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Thursday, January 4, 2007

day seven: museum fatigue, finally

The train to Toledo was sold out this morning so I made my way to the Reina Sofia museum. The museum's primary commitment is to twentieth-century modern Spanish artists plus the hits by international artists that bolster the narratives and arguments that the curators want to construct. The galleries are all numbered and the chronological movement forward relentless.

The pre-WW2 half of the collection bored me to death, and I usually have a perversely high tolerance for museums. I don't think I can look at art between 1900 and 1945 anymore. Perhaps I favored it too strongly in my youth, but I feel like I've seen it all already. Throw in an army of second-tier modernists from Spain, and the experience becomes maddening.

The postwar half held genuine surprise for me. I had not known that postwar Spanish art under Franco, or at least some elite portion of it, kept in step with the larger international movements. There was Spanish abstract expressionism in the 1950's and 60's, and conceptualism in the early 70's. There was even a work that looked suspiciously like Bruce Nauman's Human/Need/Desire at the MoMA.

The best Spanish AbEx—or at least what looked like it—on display was Anton Saura's La gran muchedumbre (1963). This is not it but the closest, very, to it that I could find online. From afar, it looks like a late Pollock except for the fact that, on closer inspection, it reveals a sea of cramped faces. I couldn´t help but think this was a painting done in reaction to living under fascist dictatorship, but I don't know enough about Saura to say that. Even so, my surprise was due to my incorrect assumption that Franco had successfully stifled the arts until La Movida of the late 1970's and 80's. Apparently not.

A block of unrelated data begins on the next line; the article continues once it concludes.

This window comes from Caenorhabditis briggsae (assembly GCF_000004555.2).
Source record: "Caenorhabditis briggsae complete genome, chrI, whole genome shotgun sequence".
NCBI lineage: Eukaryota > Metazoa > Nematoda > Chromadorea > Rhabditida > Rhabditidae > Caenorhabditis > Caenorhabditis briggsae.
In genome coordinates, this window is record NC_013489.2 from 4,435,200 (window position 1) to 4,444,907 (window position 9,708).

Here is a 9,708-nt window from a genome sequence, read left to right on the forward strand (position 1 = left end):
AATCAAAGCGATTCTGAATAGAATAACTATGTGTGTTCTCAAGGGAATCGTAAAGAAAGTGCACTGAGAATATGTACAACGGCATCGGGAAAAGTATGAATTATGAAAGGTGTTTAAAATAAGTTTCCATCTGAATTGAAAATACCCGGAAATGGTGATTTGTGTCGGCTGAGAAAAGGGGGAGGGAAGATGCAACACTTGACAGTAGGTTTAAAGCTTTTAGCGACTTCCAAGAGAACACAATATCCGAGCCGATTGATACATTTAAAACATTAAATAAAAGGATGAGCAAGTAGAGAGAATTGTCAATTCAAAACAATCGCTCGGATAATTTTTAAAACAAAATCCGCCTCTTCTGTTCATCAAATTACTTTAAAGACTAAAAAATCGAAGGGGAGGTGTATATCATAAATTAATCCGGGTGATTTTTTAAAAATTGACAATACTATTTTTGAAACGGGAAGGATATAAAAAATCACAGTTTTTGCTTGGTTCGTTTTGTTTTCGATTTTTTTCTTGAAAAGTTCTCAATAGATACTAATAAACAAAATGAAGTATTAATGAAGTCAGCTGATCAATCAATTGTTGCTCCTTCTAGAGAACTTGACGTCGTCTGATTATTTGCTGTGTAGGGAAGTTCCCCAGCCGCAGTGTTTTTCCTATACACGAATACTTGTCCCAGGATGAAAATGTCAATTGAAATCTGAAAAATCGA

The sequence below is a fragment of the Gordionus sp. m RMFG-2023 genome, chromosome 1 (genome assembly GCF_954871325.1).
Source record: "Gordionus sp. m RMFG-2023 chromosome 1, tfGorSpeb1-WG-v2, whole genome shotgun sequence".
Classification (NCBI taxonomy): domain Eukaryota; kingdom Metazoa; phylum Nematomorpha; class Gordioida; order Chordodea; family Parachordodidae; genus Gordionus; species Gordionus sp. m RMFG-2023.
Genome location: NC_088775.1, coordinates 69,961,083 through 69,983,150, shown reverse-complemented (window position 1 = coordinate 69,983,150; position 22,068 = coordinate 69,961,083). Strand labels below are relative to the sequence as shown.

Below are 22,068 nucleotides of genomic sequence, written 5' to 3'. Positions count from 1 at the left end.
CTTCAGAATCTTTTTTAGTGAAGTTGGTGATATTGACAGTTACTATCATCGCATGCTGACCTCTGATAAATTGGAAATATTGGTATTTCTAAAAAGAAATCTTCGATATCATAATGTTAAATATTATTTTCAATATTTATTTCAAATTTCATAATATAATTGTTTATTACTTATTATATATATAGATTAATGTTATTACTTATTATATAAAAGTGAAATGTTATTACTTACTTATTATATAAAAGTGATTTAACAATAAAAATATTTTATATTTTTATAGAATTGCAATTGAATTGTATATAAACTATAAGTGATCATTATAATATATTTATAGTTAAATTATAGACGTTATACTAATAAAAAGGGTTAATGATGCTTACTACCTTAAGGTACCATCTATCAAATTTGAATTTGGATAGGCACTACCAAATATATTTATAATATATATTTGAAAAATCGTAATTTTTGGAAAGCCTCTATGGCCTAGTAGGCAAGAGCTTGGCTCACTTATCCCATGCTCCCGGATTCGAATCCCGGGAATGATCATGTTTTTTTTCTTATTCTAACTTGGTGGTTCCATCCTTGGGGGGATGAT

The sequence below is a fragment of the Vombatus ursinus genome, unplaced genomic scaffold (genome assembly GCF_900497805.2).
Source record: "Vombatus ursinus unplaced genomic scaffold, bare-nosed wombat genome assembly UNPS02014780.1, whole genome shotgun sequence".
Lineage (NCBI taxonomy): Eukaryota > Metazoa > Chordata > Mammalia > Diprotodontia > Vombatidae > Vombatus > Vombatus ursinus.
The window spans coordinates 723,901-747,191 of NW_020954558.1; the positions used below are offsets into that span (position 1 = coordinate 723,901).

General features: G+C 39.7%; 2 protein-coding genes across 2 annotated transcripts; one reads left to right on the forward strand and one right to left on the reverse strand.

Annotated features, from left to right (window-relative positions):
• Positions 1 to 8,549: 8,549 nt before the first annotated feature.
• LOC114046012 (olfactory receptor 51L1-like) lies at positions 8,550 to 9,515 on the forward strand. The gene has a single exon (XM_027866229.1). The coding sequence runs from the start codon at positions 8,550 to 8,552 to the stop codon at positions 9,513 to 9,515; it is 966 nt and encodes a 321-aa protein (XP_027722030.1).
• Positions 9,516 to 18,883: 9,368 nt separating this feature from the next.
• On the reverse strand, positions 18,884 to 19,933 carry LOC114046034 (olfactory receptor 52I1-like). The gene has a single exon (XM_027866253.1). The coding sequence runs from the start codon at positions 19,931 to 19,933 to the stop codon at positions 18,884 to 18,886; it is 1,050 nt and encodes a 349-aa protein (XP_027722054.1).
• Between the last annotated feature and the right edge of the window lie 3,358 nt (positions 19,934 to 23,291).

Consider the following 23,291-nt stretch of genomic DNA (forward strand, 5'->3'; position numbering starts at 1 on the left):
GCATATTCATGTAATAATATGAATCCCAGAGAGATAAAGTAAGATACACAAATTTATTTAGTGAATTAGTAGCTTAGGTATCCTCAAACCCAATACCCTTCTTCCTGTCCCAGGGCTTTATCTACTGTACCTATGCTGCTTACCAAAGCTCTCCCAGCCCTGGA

Finally, a word about Guernica. I can't say I was disappointed since I had never thought much of it in reproduction. Alas, it is just as dull in person. For me, its only interest lies in its visual quotation of Goya's Third of May 1808, a far more moving and distressing depiction of war. People speak of Guernica and other works as if they really believe that art has the power to stop war or some such business. People seem to forget that Picasso´s side lost that war and Spain was plunged into forty years of fascist rule.

Art is useless in the face of war. Looking at art does not make us better people or offer transcendent visions of the divine and the sublime or whatever. At its best, it is something to be looked at and loved precisely because of its uselessness. This is a point that I will surely need to return to soon, particularly since it stands in tension with other things I believe and have said about art. Reader, stay tuned for more.


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